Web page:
Last updated on 10 July 2020
Portents, portents. They usually are legion when things start to go South seriously and are very visible to those willing to see. It is no different with Train, the formerly snarkily cheeky Californians, now seriously on their quest for cool, giddy happiness in all its sugary forms.
Their very own portents already came home to roost in their 2014 edition Bulletproof Picasso. Now that album got them some important flak – and deservedly so. Ironically, it actually blatantly missed the cool-boat and ended up on some whitewashed beach in nowhere land.
This obsession with coolness is nothing new by the way. It already worked them over when California 37 came out.
And you know what?
Indeed it was cool – more so than ever. This was the album that tried the mighty footsteps of Save Me, San Francisco – and beautifully succeeded.
Now following Bulletproof Picasso, Christmas carols on boats and playing Led Zeppelin did not really revive things to any former greatness neither. To add insult to injury, A Girl A Bottle A Boat really accentuates this rush down the pop canal that bubbled to the surface already on their 2014 record.
In addition, Train lost Jimmy Stafford – the last founding member – along the way too. This leaves only Pat Monahan in charge of things. Now, a captain without a seasoned crew does not exactly bode well for the sound and style Train used to represent.
And – frankly – it shows.
In times past, Train sported a somewhat immature, yet spicy teenage wit, which was – in the context – acceptable. I’d even call it brazenly good at times. Nothing like that on A Girl A bottle A Boat. Their creative, witty style of former times is pretty much out the door. This is all so whitewashed and bland that the brownie point calculator rusted over and broke down.
The record now embraces all sorts of new and ‘modern’ currents and nuances totally at odds with their former savvy and style. This just makes them tracks sink into the lukewarm, shallow style modern disco-crazed kids seem to be most comfortable in.
It looks like the vile mainstream reached Train, whelping another rosy, sweetish clutch of tracks. All of them cut at more or less of the same length, so radio stations will play them.
Want an example?
Just take the disco-heavy track Drink Up that just makes me want to go hang glitter-balls somewhere in the room, so that we get the ambiance. On top, the boring song structure and throw-away lyrics just drove me to depression. So, track #1 already fails on more levels than only one.
Yet to state that all sucks, because Train changed styles, would be a bit too easy. With their trademark sound almost gone, they now explore other flavors. Like the aforementioned disco style, or some fake House Music after pretending to be The Rasmus. What really threw me is stuff like this pseudo hip-hop, followed by Ska and Reggae like sounds.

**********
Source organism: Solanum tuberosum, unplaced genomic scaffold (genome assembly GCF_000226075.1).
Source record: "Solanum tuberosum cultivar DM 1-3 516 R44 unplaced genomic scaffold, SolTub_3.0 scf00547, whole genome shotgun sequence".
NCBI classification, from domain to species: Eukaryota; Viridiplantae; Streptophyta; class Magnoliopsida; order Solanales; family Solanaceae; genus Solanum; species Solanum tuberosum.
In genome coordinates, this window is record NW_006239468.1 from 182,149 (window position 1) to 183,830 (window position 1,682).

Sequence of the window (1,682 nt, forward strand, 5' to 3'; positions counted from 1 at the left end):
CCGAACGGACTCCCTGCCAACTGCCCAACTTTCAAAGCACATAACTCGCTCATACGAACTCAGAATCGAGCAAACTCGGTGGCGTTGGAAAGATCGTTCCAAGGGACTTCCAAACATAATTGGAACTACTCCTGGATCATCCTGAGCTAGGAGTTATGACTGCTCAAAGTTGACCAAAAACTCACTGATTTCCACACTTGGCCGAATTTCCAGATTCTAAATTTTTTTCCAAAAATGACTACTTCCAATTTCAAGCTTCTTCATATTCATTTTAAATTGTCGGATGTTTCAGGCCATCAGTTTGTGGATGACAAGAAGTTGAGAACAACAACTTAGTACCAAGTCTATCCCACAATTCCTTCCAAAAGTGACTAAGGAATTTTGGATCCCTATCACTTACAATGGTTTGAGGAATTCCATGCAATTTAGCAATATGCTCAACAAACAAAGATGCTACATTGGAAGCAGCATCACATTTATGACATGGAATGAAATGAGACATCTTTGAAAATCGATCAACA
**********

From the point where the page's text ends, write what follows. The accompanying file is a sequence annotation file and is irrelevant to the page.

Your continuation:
I guess you see what I am driving at?
A Girl A Bottle A Boat gorges with beats and melodies that we kinda heard before. Yet the presentation is still in a slightly different newish robe, lest it be called copycat.
Or you’ll find tracks like Loverman with a simplistic one-dimensional song structure only beaten to the punch by lyrics that are so dumb I want to hit my head against a wall. Not sure what Priscilla Renea was thinking when she signed on to feature on this track.
Want a taste?
And I quote from the chorus – “..all night long I’ll wait for my loverman, ’cause only my loverman can!”. In fact the whole record boasts lyrics that are shallow at best and beyond terrible at worst.
Yet, some inkling of what could have been in a better world still exists on A Girl A Bottle A Boat. The second-before-last track Lost and Found gives you an idea on where they could have gone with a tad more creativity. But only just. And then there are tracks like Working Girl that may offer a trifle more promise than the others do. But again nothing to turn up the volume for.
And don’t get me wrong, this is not a blues attack of ‘I wanna get my old style back’.
I am seeing this record as a jumble of more or less well executed songs thrown onto a wall. To see what sticks, and what doesn’t. In comparison, other artists like Taylor Swift also went full tilt pop, but boy the execution exceeded excellence. There was no shallowness, nor any loose ends to tie up. If anything, her record gives you this cold impression of over-control – which again is typical of Swift and her working style.
You might have guessed it.
This whole gingerbread construct for sure did not impress me too much – to say the least. A Girl A Bottle A Boat is indeed the train wreck I feared would happen so long ago. Pop bands can be good, but their tune needs to be savvy and deep. And this record is anything but.
It is this shallowness that really pulls Train down into the abyss to Davy Jones’ Locker. Since the quest for coolness took over the band’s capable minds, the quality of their tune took a death spiral to sugary sweet pop hell. Decked out in bright colors and covered with smiley faces.
Will they ever come back to some re-incarnation of their former reckless and refreshing self, cheekily conquering the world?
Probably not, but let’s not abandon hope that things will improve going forward. In the meantime – however – I hope that I will never have to listen to this album again.